Shell, Mitsubishi, Vattenfall and Wärme Hamburg are planning how they can jointly produce renewable hydrogen at the Hamburg-Moorburg power plant site. To this end, the four companies have now signed a letter of intent to build a scalable one hundred megawatt elektrolyser.
The companies are planning the construction of a scalable electrolyser with an initial output of one hundred megawatts. In addition, the further development of the site into a so-called Green Energy Hub is planned. This includes the exploration of using the existing infrastructure of the Moorburg location for the production of renewable energy. In this context, concepts for the necessary logistics chains and storage options for hydrogen will also be considered.
Once the site has been cleared, the production of green hydrogen is anticipated in the course of 2025. The electrolyser will be one of the largest plants in Europe.
The partners intend to apply for funding under the EU program: Important Projects of Common European Interest (IPCEI). This should take place in the first quarter of 2021.
The four partner companies view the energy location as having ideal conditions for further use. It is connected to both the national 380,000 volt transmission network and the 110,000 volt network of the City of Hamburg. In addition, overseas ships can call at the location directly and use the quay and port facilities as an import terminal.
The municipal gas network company also intends to expand a hydrogen network in the port within ten years. The DSO is already working on the necessary distribution infrastructure. Numerous potential customers for green hydrogen are located near the site. Thus enabling the project to cover the entire hydrogen value chain. From generation to storage, transport and utilization in various sectors. With these prerequisites, the Moorburg location can become a potential starting point for the development of a hydrogen economy.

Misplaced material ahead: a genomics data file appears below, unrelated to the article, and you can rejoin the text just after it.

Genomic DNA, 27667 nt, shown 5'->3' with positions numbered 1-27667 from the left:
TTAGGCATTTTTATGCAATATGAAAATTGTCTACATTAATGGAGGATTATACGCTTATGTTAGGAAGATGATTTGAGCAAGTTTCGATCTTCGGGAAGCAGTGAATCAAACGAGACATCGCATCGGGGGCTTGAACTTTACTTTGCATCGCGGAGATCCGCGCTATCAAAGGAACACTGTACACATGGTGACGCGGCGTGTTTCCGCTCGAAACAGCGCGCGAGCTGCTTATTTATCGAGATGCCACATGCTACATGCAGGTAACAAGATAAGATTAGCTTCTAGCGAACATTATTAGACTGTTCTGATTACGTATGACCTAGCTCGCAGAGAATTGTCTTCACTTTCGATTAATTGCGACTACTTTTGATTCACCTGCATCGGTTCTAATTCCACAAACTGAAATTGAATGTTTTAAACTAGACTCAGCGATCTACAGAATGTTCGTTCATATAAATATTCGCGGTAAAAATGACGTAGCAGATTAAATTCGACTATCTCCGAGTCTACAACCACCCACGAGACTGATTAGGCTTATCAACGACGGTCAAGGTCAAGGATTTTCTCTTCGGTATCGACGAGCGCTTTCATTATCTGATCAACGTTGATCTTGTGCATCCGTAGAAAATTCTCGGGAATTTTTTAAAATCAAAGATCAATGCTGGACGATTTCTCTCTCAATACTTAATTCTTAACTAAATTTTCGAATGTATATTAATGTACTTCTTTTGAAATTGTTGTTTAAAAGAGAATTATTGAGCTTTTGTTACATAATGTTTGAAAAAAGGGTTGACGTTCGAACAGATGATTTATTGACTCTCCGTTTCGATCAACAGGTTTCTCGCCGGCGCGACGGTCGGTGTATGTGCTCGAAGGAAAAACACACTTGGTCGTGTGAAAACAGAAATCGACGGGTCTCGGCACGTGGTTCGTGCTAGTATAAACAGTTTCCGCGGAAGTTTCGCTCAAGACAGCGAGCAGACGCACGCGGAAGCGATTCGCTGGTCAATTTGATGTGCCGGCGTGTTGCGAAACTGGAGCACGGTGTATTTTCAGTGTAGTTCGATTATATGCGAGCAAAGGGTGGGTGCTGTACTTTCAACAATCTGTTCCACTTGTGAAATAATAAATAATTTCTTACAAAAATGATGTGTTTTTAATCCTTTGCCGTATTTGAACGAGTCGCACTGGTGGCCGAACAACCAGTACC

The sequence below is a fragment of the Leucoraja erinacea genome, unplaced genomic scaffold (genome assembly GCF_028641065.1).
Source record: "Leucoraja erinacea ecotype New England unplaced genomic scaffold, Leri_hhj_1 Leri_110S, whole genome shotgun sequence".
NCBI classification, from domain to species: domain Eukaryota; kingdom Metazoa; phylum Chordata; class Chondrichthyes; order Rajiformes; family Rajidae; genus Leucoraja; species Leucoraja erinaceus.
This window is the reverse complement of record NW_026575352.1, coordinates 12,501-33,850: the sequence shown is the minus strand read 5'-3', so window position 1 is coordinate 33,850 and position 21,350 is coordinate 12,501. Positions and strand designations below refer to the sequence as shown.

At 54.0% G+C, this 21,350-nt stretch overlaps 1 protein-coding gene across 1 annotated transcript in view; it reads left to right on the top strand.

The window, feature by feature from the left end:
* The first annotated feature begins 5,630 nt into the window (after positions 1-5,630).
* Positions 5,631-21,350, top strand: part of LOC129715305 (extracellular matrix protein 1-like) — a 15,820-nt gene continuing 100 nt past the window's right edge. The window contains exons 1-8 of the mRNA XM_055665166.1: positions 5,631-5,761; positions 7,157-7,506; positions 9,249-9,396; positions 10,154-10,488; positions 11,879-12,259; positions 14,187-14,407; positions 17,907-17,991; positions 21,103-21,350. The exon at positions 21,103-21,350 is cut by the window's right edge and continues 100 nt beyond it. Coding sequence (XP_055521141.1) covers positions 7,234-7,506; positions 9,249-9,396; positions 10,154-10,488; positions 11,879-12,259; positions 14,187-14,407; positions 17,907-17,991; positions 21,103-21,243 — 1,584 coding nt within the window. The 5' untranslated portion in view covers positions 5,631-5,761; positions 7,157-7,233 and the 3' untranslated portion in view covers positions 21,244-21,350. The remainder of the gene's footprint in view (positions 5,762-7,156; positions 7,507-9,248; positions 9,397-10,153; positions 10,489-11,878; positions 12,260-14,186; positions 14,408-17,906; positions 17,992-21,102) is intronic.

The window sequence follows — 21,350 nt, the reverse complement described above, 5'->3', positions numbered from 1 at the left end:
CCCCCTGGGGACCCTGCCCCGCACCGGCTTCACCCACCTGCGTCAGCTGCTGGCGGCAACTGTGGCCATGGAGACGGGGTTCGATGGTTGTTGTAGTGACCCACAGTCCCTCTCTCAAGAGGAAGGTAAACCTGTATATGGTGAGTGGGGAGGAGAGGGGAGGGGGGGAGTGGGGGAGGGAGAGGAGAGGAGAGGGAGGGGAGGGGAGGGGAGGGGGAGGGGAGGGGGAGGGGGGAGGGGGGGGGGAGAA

For many years, Moorburg was the site of a gas-fired power plant operated by Hamburgische Electricitäts-Werke. And Vattenfall had been operating a coal-fired power plant here since 2015. Its commercial operation was terminated after it won a bid in the auction for the German coal phase-out in December 2020. A decision by the transmission system operator on the system relevance of the plant is expected in March 2021. The City of Hamburg and Vattenfall are striving to clear areas of the site as soon as possible.
In their efforts to form a consortium, the four companies can also count on the support of the City of Hamburg’s government. In their coalition agreement, the governing parties agreed to support the feasibility of sector coupling. And the establishment of hydrogen production in the city-state.